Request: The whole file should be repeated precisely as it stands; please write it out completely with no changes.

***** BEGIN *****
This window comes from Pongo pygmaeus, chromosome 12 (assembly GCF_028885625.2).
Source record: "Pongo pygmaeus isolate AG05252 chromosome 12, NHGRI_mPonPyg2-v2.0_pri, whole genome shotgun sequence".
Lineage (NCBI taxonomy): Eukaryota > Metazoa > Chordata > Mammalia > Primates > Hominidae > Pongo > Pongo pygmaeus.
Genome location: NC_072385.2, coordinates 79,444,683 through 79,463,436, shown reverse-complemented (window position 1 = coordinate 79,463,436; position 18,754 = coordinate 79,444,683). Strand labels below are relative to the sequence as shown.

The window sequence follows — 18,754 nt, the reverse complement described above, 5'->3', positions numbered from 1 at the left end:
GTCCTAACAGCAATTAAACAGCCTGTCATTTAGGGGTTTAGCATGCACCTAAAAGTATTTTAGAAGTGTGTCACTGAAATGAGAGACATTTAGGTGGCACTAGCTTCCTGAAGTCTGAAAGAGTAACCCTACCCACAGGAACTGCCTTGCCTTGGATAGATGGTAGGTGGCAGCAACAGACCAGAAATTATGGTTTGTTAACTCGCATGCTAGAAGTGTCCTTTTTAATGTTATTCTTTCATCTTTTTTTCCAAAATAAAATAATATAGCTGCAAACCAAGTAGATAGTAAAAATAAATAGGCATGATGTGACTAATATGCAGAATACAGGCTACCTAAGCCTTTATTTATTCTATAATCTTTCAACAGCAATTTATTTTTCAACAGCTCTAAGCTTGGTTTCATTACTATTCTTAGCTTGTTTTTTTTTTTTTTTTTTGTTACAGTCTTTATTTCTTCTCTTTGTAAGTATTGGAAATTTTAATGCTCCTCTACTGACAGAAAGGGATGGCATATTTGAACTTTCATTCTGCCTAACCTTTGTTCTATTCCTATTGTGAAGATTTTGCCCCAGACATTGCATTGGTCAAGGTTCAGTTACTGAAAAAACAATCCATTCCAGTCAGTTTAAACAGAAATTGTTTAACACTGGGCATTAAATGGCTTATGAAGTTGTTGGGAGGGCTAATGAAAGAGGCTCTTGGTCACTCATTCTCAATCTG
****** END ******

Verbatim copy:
This window comes from Pongo pygmaeus, chromosome 12 (assembly GCF_028885625.2).
Source record: "Pongo pygmaeus isolate AG05252 chromosome 12, NHGRI_mPonPyg2-v2.0_pri, whole genome shotgun sequence".
Lineage (NCBI taxonomy): Eukaryota > Metazoa > Chordata > Mammalia > Primates > Hominidae > Pongo > Pongo pygmaeus.
Genome location: NC_072385.2, coordinates 79,444,683 through 79,463,436, shown reverse-complemented (window position 1 = coordinate 79,463,436; position 18,754 = coordinate 79,444,683). Strand labels below are relative to the sequence as shown.

The window sequence follows — 18,754 nt, the reverse complement described above, 5'->3', positions numbered from 1 at the left end:
GTCCTAACAGCAATTAAACAGCCTGTCATTTAGGGGTTTAGCATGCACCTAAAAGTATTTTAGAAGTGTGTCACTGAAATGAGAGACATTTAGGTGGCACTAGCTTCCTGAAGTCTGAAAGAGTAACCCTACCCACAGGAACTGCCTTGCCTTGGATAGATGGTAGGTGGCAGCAACAGACCAGAAATTATGGTTTGTTAACTCGCATGCTAGAAGTGTCCTTTTTAATGTTATTCTTTCATCTTTTTTTCCAAAATAAAATAATATAGCTGCAAACCAAGTAGATAGTAAAAATAAATAGGCATGATGTGACTAATATGCAGAATACAGGCTACCTAAGCCTTTATTTATTCTATAATCTTTCAACAGCAATTTATTTTTCAACAGCTCTAAGCTTGGTTTCATTACTATTCTTAGCTTGTTTTTTTTTTTTTTTTTTGTTACAGTCTTTATTTCTTCTCTTTGTAAGTATTGGAAATTTTAATGCTCCTCTACTGACAGAAAGGGATGGCATATTTGAACTTTCATTCTGCCTAACCTTTGTTCTATTCCTATTGTGAAGATTTTGCCCCAGACATTGCATTGGTCAAGGTTCAGTTACTGAAAAAACAATCCATTCCAGTCAGTTTAAACAGAAATTGTTTAACACTGGGCATTAAATGGCTTATGAAGTTGTTGGGAGGGCTAATGAAAGAGGCTCTTGGTCACTCATTCTCAATCTG